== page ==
Our disappearing traditional local snacks

Seven traditional Thai and Chiang Mai local snacks that are becoming harder and harder to find in the era of convenience food in a packet.

By | Mon 1 May 2017

Seven traditional local snacks that are becoming harder and harder to find.

1. Kanom Tian
These popular pyramid shaped snacks are all over Thailand but originate from the north. The rice dough is usually stuffed with coconut, and popular at festivals like Chinese New Year for example.

2. Khao Nook Nga
Using sticky rice that is blended with Perilla seeds and salt in a mortar, this treat is steamed and slightly savoury. This treat is usually made by people at home and hard to find in markets.

Khao Nook Nga - trhaditional Northern Thai snack

3. Kanom Lin Ma
Made from black glutinous flour mixed with water and sweateners derived from molasses, this northern treat can be found across the north, but in Chiang Mai the best place for them is at the Mae Jo market.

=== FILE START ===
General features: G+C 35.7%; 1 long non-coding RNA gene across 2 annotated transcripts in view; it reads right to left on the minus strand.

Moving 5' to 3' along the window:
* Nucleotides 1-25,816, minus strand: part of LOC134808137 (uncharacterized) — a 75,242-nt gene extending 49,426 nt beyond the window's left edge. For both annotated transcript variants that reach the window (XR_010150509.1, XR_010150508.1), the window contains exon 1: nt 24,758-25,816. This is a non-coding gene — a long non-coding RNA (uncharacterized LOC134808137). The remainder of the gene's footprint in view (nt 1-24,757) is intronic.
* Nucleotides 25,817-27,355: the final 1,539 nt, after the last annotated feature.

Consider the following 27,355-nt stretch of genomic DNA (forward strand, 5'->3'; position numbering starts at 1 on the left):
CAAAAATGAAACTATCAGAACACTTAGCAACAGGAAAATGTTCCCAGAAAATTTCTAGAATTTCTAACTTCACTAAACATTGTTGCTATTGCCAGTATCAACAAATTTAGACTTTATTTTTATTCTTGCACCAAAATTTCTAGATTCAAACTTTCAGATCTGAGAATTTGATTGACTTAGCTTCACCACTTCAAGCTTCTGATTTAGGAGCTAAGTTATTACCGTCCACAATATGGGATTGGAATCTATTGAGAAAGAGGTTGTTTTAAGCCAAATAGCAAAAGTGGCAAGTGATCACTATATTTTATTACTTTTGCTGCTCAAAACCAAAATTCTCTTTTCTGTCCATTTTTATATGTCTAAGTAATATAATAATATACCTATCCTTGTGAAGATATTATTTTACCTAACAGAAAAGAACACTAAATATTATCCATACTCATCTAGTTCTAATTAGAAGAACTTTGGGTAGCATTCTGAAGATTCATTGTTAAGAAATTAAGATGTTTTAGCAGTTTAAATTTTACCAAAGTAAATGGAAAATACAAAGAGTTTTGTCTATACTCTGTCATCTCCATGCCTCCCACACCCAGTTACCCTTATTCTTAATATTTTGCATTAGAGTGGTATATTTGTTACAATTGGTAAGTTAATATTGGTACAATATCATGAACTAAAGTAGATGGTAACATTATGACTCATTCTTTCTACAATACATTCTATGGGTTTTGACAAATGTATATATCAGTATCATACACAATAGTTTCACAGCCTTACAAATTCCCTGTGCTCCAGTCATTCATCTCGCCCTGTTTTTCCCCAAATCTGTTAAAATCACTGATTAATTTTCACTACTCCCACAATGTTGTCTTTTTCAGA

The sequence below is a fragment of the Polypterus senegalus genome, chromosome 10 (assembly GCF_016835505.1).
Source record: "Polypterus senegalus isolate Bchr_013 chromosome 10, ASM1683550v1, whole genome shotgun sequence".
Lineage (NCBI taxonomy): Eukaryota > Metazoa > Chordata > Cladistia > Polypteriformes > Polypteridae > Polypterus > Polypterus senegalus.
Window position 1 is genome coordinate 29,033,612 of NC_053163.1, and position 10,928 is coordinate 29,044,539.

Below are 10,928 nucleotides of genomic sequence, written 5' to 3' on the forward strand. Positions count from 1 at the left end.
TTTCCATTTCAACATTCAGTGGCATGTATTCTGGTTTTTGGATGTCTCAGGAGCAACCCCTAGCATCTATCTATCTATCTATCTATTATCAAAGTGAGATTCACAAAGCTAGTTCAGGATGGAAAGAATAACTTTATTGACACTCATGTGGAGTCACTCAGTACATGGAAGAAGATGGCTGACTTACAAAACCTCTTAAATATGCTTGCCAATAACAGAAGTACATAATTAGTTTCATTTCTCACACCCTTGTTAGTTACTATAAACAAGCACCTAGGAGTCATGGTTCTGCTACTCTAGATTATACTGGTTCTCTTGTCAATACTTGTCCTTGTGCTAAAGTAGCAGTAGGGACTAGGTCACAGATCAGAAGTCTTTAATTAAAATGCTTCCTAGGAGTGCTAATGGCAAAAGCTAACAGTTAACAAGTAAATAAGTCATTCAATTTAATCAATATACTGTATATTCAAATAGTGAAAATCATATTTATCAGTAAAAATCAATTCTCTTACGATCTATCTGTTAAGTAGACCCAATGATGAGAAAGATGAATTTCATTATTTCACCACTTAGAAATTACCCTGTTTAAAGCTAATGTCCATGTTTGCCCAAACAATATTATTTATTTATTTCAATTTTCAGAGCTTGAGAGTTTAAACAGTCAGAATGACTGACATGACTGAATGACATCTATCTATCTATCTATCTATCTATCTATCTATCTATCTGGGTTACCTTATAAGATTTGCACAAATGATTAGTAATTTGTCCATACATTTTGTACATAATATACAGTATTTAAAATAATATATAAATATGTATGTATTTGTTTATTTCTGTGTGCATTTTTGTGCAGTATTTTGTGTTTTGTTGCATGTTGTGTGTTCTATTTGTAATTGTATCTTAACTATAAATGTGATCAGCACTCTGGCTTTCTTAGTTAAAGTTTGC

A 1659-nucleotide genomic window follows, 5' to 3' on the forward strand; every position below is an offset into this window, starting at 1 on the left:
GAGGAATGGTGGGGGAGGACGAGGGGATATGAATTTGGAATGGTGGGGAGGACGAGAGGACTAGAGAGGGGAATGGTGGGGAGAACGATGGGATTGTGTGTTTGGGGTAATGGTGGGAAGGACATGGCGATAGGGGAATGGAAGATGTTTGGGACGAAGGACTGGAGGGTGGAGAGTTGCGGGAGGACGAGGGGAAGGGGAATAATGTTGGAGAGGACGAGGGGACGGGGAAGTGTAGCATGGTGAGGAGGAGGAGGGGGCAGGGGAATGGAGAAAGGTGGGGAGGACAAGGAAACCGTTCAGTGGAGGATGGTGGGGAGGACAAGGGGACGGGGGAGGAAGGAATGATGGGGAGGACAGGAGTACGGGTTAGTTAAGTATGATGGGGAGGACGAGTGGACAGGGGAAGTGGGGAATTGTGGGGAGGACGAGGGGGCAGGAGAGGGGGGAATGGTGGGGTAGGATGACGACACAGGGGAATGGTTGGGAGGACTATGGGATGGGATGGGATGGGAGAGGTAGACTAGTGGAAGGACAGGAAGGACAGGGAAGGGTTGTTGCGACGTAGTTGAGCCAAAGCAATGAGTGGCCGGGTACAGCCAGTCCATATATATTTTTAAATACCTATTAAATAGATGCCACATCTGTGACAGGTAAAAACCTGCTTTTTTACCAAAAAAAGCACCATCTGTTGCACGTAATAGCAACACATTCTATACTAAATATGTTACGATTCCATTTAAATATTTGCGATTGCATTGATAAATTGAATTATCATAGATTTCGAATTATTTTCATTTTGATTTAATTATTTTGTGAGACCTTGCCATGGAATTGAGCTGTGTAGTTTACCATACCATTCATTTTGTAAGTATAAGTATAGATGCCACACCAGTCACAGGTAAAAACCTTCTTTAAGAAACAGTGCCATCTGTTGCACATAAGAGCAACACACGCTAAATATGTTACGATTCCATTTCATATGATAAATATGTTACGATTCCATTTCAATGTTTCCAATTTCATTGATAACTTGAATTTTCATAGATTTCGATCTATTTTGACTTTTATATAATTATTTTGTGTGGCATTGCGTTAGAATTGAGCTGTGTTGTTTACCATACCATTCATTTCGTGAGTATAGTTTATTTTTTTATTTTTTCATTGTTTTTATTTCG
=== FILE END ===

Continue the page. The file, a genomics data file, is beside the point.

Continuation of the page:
4. Kanom Wong
This Thai style donut is similar to the American donut but it is covered in sesame seeds and is usually both sweet and salty. Often used in religious ceremonies.

5. Kanom Pad
These sugary sticky rice flour treats with coconut flakes have, for the last 60 years, been used for merit making ceremonies like Songkran and Poi Khao Sang (devotions for those who have passed away).

6. Kanom Kuea / Kanom Kao
Made from rice flour, this snack combines salt and sugar to create a unique sweet savoury flavour. Traditionally this snack was given to men by women who didn’t want them flirting with them anymore. If get given one of these, you’ll need to back off boys!

7. Khao Tan
Popular as gifts for tourists and locals alike, these crispy rice crackers are one of the country’s favourite. Usually topped with a sweet palm sugar topping or fluffy pork, they are loved by all ages and palettes. Often given during house warming ceremonies, weddings and Songkran celebrations.